While you can maximize an appliance’s life span with proper maintenance and careful usage, there will eventually come a time when you have to replace it, no matter hard you work to take care of it. Let’s look at how often you should replace home appliances, along with the fundamental problems associated with not replacing these important machines often enough.
Even If It Ain’t Broke…It Might Be Broke
In talking about how often to consider replacing home appliances, it’s helpful to keep in mind the old saying, “If it ain’t broke, don’t fix it.” There’s one big problem with this saying in regard to home appliances: Older home appliances that seem to do their jobs adequately may have reached a point of inefficiency that, for practical purposes, renders them “broke.”
Ask yourself, for instance: How often does your old washing machine go out of balance or spin-off track during a cycle? Do you find yourself putting it back on track with every load? Does food in your old refrigerator spoil more quickly than you would expect—or more quickly than it used to when you first bought the fridge? Do you find you need to turn the temperature dial to maximum cold to get functional cooling?
Some consumers may respond to these questions with something like, “Sure, but what’s the problem? It still works. When it finally, truly stops operating, I’ll replace it. For now, I don’t see the problem.”
There can be serious problems with continuing to use an appliance beyond its optimal-performance lifespan, though.
Is It Less Expensive to Buy a New Appliance?
You may not think much of spending $100 to replace a refrigerator motor or to replace a dryer thermostat. However, if you’re making repairs on a regular basis, you could easily spend hundreds or thousands of dollars on a product that isn’t reliable.
How much energy is that old dryer or refrigerator using? A new appliance will definitely be more energy efficient than an older model—even compared to when the older model was new. Why? Energy efficiency tends to increase with each new model year, meaning an older appliance will almost always cost more to operate than a new one. Don’t forget that each new appliance comes with a full warranty, too.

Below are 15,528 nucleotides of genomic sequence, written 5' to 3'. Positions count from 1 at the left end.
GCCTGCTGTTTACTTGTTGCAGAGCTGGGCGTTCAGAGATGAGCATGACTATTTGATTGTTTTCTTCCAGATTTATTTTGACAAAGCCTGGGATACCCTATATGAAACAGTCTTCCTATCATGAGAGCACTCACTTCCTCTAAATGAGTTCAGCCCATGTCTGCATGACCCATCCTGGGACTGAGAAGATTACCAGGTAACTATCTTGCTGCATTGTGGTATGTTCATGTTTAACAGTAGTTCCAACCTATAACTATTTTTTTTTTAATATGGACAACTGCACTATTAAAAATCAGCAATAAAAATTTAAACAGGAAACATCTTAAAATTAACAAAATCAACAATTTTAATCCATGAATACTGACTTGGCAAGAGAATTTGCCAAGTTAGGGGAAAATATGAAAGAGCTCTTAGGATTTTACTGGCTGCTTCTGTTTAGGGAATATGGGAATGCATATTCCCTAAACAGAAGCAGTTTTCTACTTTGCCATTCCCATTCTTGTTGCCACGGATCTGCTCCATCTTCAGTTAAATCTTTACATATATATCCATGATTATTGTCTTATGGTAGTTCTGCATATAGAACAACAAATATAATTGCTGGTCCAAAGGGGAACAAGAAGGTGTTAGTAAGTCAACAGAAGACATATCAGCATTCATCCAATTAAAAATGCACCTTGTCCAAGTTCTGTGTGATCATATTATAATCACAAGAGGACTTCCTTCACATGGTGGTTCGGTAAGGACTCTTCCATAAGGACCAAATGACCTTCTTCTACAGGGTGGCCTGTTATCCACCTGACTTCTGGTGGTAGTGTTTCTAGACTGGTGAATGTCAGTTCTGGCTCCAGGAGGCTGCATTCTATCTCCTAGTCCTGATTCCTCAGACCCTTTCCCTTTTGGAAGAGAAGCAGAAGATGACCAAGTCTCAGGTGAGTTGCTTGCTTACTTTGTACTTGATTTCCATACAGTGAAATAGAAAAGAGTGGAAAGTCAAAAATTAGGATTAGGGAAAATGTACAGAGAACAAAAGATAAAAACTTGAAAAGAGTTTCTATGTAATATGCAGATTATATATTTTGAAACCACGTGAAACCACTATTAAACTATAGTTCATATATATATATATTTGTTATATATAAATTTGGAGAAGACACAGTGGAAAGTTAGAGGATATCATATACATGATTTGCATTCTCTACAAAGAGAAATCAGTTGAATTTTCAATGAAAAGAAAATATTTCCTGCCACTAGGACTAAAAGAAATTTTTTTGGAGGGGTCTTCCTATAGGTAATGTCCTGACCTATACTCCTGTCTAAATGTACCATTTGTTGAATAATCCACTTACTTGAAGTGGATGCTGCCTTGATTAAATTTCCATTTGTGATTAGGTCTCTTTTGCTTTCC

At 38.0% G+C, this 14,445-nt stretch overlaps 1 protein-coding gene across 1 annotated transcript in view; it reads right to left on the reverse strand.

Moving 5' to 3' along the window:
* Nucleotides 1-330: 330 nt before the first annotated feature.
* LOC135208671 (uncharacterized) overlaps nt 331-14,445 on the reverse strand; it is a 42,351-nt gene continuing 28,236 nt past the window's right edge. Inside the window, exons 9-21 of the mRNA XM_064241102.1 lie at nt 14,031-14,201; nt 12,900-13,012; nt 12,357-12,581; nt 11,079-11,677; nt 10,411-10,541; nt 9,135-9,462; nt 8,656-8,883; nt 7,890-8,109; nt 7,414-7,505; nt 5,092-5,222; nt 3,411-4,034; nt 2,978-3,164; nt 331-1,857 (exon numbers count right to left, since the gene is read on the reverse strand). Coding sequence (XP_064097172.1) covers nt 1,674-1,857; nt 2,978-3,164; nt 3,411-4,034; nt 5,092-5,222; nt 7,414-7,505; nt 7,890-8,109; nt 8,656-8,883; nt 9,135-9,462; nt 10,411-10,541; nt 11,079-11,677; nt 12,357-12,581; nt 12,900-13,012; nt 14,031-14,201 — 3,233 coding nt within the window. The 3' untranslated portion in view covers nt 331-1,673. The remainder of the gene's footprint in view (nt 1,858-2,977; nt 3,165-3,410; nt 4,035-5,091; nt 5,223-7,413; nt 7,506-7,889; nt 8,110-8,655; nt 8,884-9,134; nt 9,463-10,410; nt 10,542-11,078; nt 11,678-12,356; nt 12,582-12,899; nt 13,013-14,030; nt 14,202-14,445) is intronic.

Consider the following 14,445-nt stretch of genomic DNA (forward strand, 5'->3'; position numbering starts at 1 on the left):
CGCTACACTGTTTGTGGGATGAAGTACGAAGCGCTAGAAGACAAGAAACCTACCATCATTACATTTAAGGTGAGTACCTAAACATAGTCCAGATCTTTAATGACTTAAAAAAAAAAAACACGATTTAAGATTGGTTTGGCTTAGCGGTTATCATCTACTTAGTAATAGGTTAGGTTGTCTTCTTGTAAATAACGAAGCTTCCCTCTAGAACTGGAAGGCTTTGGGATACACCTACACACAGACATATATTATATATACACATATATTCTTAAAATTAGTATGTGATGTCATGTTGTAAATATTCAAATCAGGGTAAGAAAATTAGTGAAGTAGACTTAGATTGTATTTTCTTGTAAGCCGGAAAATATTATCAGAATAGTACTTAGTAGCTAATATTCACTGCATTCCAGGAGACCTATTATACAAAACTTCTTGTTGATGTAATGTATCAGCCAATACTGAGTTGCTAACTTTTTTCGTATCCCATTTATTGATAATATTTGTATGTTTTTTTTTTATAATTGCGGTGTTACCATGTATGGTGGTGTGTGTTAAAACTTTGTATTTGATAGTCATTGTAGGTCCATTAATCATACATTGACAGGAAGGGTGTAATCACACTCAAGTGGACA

Is Anything Leaking From the Appliance?
If you see water leaking from a refrigerator or any other appliance, your best option is probably to replace it immediately. As you likely know, water—along with any other type of liquid—and electricity don’t mix. Additionally, old appliances can suffer leaks you don’t see or detect. These can also present electrical dangers, as well as potential health issues for people or pets living in the home.
Ask yourself: Is saving the upfront costs of purchasing a new appliance worth the risk of potential property damage or bodily injury?
How Old Is Your ‘Old’ Appliance?
How old is too old for a major appliance, then? In our experience, most home appliances last roughly a decade before owners should start thinking about replacement. Refrigerators, however, tend to last about 15 years, while a washer and dryer pair can work well for about 12 years before needing to be replaced. As a rule, we advise you to start watching your home appliances more closely for signs of trouble or decreased performance once factory warranties expire.
Call About a Free Home Energy Audit for Members
Wondering if your home appliances have become a drain on your electric bill? If you’re a Cooperative member, GVEC offers a free in-home energy audit. One of our energy solutions specialists will come to your home and perform a complete audit of your home’s energy efficiency. This free service includes an inspection of select home appliances to check for leaks, damaged seals and more. Our specialist can offer advice on whether you might want to consider replacing your older home appliances or if they might be worth fixing. To learn more about GVEC’s free home energy audit for members or about any GVEC Home product and service, call us today at 888.590.7773.